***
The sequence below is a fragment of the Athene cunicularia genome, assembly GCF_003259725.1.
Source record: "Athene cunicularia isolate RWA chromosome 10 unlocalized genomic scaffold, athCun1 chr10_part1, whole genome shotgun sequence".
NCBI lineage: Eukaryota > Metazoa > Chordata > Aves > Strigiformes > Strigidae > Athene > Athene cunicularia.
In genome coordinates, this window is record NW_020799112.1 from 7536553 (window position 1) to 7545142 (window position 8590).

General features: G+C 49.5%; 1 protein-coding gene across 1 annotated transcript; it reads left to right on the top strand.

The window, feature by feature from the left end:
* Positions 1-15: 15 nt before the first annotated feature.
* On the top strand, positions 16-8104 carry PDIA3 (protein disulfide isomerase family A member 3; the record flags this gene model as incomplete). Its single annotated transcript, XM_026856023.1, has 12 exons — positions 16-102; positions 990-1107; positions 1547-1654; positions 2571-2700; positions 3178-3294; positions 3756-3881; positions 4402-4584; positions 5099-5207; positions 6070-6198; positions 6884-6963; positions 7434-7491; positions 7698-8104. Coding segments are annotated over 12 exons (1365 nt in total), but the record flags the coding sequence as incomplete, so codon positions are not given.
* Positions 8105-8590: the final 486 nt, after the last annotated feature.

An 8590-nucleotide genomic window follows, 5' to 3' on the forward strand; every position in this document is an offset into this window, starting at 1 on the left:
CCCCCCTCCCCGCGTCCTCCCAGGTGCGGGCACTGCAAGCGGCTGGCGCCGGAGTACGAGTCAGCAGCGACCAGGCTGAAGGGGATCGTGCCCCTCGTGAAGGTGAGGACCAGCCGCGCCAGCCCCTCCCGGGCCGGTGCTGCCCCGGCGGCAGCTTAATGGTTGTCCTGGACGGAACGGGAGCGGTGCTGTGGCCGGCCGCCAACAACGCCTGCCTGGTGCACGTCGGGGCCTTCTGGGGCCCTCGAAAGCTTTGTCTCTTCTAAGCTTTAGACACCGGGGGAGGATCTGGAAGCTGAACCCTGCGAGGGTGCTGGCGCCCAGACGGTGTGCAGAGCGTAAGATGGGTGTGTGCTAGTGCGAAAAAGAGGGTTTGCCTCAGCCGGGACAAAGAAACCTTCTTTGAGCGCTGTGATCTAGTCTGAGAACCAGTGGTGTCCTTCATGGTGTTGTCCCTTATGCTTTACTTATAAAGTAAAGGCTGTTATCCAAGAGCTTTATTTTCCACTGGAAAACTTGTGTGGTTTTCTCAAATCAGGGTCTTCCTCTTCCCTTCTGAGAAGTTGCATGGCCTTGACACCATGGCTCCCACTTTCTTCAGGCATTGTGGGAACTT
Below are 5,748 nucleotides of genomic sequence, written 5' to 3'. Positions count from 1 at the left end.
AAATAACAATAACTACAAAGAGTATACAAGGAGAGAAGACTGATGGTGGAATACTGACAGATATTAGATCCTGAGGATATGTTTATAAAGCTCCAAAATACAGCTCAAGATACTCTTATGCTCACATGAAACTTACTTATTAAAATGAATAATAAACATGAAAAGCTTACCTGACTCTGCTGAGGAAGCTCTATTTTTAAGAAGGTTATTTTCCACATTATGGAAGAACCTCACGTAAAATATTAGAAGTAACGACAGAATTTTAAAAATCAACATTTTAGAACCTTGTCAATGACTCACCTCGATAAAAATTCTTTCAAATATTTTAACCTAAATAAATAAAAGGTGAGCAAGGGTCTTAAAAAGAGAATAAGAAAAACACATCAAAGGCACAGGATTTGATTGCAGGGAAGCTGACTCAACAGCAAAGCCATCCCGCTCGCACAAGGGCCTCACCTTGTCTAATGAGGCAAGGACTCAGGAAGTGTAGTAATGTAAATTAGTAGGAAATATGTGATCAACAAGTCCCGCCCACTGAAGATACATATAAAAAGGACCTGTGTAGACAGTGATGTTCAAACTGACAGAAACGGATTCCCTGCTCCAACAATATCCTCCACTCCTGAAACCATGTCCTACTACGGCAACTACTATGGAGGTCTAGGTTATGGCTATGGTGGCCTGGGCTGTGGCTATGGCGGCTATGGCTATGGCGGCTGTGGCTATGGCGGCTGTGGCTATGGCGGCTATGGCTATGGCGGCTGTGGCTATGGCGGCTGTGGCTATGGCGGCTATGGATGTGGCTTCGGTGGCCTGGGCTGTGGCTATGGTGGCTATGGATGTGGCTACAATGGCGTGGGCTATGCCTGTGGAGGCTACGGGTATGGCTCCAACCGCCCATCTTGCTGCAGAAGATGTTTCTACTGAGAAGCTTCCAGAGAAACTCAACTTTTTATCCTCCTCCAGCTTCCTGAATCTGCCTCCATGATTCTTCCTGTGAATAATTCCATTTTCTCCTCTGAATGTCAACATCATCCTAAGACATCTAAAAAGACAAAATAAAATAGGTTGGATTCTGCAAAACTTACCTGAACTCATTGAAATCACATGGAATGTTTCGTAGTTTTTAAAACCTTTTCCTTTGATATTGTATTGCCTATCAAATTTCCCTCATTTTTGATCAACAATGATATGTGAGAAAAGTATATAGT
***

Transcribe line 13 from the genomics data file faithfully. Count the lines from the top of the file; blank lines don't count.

AAATAACAATAACTACAAAGAGTATACAAGGAGAGAAGACTGATGGTGGAATACTGACAGATATTAGATCCTGAGGATATGTTTATAAAGCTCCAAAATACAGCTCAAGATACTCTTATGCTCACATGAAACTTACTTATTAAAATGAATAATAAACATGAAAAGCTTACCTGACTCTGCTGAGGAAGCTCTATTTTTAAGAAGGTTATTTTCCACATTATGGAAGAACCTCACGTAAAATATTAGAAGTAACGACAGAATTTTAAAAATCAACATTTTAGAACCTTGTCAATGACTCACCTCGATAAAAATTCTTTCAAATATTTTAACCTAAATAAATAAAAGGTGAGCAAGGGTCTTAAAAAGAGAATAAGAAAAACACATCAAAGGCACAGGATTTGATTGCAGGGAAGCTGACTCAACAGCAAAGCCATCCCGCTCGCACAAGGGCCTCACCTTGTCTAATGAGGCAAGGACTCAGGAAGTGTAGTAATGTAAATTAGTAGGAAATATGTGATCAACAAGTCCCGCCCACTGAAGATACATATAAAAAGGACCTGTGTAGACAGTGATGTTCAAACTGACAGAAACGGATTCCCTGCTCCAACAATATCCTCCACTCCTGAAACCATGTCCTACTACGGCAACTACTATGGAGGTCTAGGTTATGGCTATGGTGGCCTGGGCTGTGGCTATGGCGGCTATGGCTATGGCGGCTGTGGCTATGGCGGCTGTGGCTATGGCGGCTATGGCTATGGCGGCTGTGGCTATGGCGGCTGTGGCTATGGCGGCTATGGATGTGGCTTCGGTGGCCTGGGCTGTGGCTATGGTGGCTATGGATGTGGCTACAATGGCGTGGGCTATGCCTGTGGAGGCTACGGGTATGGCTCCAACCGCCCATCTTGCTGCAGAAGATGTTTCTACTGAGAAGCTTCCAGAGAAACTCAACTTTTTATCCTCCTCCAGCTTCCTGAATCTGCCTCCATGATTCTTCCTGTGAATAATTCCATTTTCTCCTCTGAATGTCAACATCATCCTAAGACATCTAAAAAGACAAAATAAAATAGGTTGGATTCTGCAAAACTTACCTGAACTCATTGAAATCACATGGAATGTTTCGTAGTTTTTAAAACCTTTTCCTTTGATATTGTATTGCCTATCAAATTTCCCTCATTTTTGATCAACAATGATATGTGAGAAAAGTATATAGT